ROCK RAPIDS—Doug De Groot’s first and second churches could not be more different.
He was installed at Rock Rapids Christian Reformed Church in October.
Before that, however, he was a pastor at Cornerstone Prison Ministry, a Christian Reformed Church inside the South Dakota State Penitentiary in Sioux Falls, SD.
The 59-year-old N’West Iowa native’s call to ministry came late in life.
He grew up dairy farming near Hull and later started a successful hoof trimming business in Hull. A regular churchgoer, De Groot never felt particularly called to share his faith.
That changed in the early 2000s when he was asked to help with a retreat at the Fort Dodge Correctional Facility. At the time, the facility had about 1,500 inmates. The average age was 23.
“I was doing a lot of work with upper middle school and junior high kids at the time through the church,” De Groot said. “When I looked around at those guys in the facility at Fort Dodge, it was like the guys that got away, the guys that I missed. God really laid that on my heart that these men needed to be ministered to.”
He was in his mid-40s at the time, a business owner, and the father of five, but the call to drop everything and enroll in seminary outweighed any doubts about what he should do next.
“I just knew that’s where God wanted me to be,” De Groot said. “It’s really strange. I didn’t realize how much of a step of faith it was until I did it. I just shut my business down that I had been working at for 16 years and got accepted into seminary.”
He enrolled in seminary at Sioux Falls in 2008 and remembers his professors encouraging him to pursue rural ministry because of his background as a dairy farmer. But when De Groot was ordained in 2015, he found himself pulled in an entirely different and unexpected direction.
“None of the churches I interviewed at or looked at felt right,” De Groot said. Then he heard about Cornerstone Prison Church. One interview sealed the deal for him.
“I could see the need for God inside the walls,” he said. “Most of the guys, once they get off the substance that they’ve been abusing, whether it’s drugs or alcohol and they get away from the bad influences, they realize they need a savior.”
He spent nearly six years at Cornerstone, developing relationships with the inmates, most of whom are felons. Besides leading chapel service inside the facility, De Groot did one-on-one counseling with inmates. The church had about 30 members, but more than 100 inmates regularly attended chapel and he witnessed to and counseled many others.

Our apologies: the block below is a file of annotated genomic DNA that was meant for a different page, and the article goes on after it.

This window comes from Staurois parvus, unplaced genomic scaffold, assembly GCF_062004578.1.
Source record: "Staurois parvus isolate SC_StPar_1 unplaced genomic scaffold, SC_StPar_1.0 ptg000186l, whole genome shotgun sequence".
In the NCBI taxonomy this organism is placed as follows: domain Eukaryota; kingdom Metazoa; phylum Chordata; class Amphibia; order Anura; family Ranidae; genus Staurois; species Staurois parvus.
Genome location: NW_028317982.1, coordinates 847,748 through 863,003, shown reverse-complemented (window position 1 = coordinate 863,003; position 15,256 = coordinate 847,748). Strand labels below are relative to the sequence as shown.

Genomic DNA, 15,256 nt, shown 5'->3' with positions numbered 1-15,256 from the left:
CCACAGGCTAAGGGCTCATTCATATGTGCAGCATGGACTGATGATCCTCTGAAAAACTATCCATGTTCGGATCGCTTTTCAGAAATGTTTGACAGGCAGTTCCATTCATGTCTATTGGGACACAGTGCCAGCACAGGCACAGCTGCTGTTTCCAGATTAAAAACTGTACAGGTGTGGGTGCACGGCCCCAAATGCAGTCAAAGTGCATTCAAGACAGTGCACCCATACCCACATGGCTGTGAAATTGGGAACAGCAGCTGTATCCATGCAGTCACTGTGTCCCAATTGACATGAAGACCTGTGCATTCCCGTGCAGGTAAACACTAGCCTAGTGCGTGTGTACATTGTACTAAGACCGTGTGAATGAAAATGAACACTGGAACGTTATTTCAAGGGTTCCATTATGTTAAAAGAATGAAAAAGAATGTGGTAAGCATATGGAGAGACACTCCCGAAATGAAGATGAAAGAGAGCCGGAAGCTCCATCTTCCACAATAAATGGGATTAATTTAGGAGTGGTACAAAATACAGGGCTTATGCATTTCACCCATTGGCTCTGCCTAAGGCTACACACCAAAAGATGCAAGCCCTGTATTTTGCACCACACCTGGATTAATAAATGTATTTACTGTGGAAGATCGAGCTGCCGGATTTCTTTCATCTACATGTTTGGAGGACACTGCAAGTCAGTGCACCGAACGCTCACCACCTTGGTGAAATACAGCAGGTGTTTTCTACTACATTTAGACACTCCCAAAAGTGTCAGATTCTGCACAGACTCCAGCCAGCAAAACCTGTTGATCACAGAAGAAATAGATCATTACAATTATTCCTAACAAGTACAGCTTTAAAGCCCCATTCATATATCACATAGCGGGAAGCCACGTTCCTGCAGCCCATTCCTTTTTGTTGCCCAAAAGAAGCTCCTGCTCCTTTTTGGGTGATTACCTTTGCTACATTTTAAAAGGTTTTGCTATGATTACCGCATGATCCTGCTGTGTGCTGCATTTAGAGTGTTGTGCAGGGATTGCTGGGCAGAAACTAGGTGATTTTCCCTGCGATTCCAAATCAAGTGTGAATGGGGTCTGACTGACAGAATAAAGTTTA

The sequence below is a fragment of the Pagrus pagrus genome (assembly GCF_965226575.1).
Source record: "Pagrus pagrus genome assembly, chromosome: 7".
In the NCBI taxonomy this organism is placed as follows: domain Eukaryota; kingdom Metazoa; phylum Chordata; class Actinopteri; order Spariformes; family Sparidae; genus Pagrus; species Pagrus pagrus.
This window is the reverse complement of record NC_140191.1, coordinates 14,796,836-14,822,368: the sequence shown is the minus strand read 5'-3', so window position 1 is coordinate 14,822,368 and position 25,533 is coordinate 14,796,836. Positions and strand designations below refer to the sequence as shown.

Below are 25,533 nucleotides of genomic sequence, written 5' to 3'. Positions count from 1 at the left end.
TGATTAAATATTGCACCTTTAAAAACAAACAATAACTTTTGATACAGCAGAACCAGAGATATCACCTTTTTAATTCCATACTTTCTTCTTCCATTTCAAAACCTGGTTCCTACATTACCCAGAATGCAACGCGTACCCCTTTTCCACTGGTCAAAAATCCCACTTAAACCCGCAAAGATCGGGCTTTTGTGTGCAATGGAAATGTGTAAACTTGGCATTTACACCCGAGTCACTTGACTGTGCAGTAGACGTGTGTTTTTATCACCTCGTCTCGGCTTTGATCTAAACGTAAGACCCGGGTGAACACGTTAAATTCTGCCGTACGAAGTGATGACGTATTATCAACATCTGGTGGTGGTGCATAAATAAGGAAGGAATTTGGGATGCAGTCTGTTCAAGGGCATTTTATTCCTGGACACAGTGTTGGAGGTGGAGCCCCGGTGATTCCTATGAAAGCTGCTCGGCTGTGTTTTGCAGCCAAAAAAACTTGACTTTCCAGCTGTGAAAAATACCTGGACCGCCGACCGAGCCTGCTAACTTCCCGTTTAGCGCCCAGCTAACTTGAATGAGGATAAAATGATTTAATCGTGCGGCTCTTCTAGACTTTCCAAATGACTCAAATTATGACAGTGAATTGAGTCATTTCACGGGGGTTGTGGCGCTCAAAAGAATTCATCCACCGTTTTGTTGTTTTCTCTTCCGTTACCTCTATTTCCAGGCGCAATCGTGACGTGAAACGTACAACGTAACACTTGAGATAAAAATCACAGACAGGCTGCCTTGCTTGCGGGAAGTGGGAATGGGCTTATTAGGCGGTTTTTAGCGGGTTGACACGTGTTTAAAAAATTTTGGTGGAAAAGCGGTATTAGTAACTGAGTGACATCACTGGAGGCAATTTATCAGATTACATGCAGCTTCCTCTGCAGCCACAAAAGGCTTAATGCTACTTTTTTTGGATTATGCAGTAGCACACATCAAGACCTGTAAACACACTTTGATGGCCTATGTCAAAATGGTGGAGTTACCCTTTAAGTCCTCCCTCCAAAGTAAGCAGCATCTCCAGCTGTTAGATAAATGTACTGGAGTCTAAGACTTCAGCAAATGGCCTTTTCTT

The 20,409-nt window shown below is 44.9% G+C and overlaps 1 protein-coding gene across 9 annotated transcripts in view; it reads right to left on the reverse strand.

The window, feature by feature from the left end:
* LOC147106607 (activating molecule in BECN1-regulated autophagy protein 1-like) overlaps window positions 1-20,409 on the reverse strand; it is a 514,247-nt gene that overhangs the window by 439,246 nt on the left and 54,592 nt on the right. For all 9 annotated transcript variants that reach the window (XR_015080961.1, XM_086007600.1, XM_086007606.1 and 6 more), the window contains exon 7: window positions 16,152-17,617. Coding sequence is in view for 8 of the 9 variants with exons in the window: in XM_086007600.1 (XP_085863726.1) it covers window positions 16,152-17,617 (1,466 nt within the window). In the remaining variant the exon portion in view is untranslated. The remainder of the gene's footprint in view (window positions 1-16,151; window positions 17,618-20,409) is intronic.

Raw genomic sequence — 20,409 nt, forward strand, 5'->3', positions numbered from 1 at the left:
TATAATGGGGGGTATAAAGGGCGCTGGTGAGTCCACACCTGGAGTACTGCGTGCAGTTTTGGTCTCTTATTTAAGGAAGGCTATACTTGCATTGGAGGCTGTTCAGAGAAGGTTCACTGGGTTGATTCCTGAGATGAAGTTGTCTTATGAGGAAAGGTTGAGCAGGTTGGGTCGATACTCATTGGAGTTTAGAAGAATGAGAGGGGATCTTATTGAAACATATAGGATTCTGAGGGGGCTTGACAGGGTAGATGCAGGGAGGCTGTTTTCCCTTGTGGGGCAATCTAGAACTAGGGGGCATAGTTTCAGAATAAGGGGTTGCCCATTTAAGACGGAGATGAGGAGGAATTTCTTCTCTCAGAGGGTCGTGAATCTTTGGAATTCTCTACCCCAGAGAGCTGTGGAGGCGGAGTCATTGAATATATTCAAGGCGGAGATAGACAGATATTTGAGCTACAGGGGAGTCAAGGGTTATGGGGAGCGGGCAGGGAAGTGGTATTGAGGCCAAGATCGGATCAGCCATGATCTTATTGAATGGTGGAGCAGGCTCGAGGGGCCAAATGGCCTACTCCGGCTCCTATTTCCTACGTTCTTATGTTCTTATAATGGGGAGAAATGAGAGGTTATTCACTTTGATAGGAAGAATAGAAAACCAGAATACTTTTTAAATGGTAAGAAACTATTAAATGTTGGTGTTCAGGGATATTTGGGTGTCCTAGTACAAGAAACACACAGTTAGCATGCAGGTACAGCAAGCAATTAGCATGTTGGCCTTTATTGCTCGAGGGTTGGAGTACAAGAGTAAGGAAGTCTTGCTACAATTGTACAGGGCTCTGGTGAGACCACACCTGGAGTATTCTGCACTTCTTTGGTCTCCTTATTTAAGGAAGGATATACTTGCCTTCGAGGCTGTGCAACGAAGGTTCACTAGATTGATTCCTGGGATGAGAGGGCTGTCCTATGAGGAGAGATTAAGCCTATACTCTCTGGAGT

Time spent at Cornerstone and ministering to inmates had profound impacts on his own faith.
“To see what God can do and how he can transform lives and change hearts, it makes me stand in awe of what God actually does,” De Groot said. “And to be witness to the change in people was phenomenal.
“To see guys who were filled with hate and violence and anger all the time and see them be transformed into men of Christ, men of God. To watch that transformation and be part of that transformation was an absolutely incredible experience.”
Although prison ministry is where God placed him to start, De Groot said he knew that was meant to be a “season.”
This spring when the coronavirus forced him and other volunteers out of the penitentiary, he took it as a sign that he was being called elsewhere, which led him to Rock Rapids.
De Groot plans to make a clean break from prison ministry so he can focus entirely on his new congregation, but the influence of his years at Cornerstone is evident every Sunday.
“There’s so many stories and experience I had inside that I’d forgotten about,” he said. “When I’m preparing a message now or talking to people, I use that as an illustration of what I was witness to.”
De Groot is replacing longtime pastor Cliff Hoekstra, who was at the Rock Rapids Christian Reformed Church for 20 years. Hoekstra is now a ministry assistant at Faith Christian Reformed Church in Sioux Center.
Ministering inside a prison and serving at a community church have some stark differences as De Groot has found since being installed in Rock Rapids in early October.
“The biggest difference is families,” De Groot said. “Now I can do more ministering to the whole family. I can go to the hospital if someone is getting treatment.”
Although he is excited for the new challenges and opportunities presented in Rock Rapids, leaving Cornerstone has not been easy. The facility is shut down for the second time this year due to high COVID-19 positivity rates.
“The hard part was knowing when I walked out the door that would probably be the last time that I ever saw some of these guys,” De Groot said. “But knowing that my time there was blessed by God and lives were brought to Christ, that was what was important.”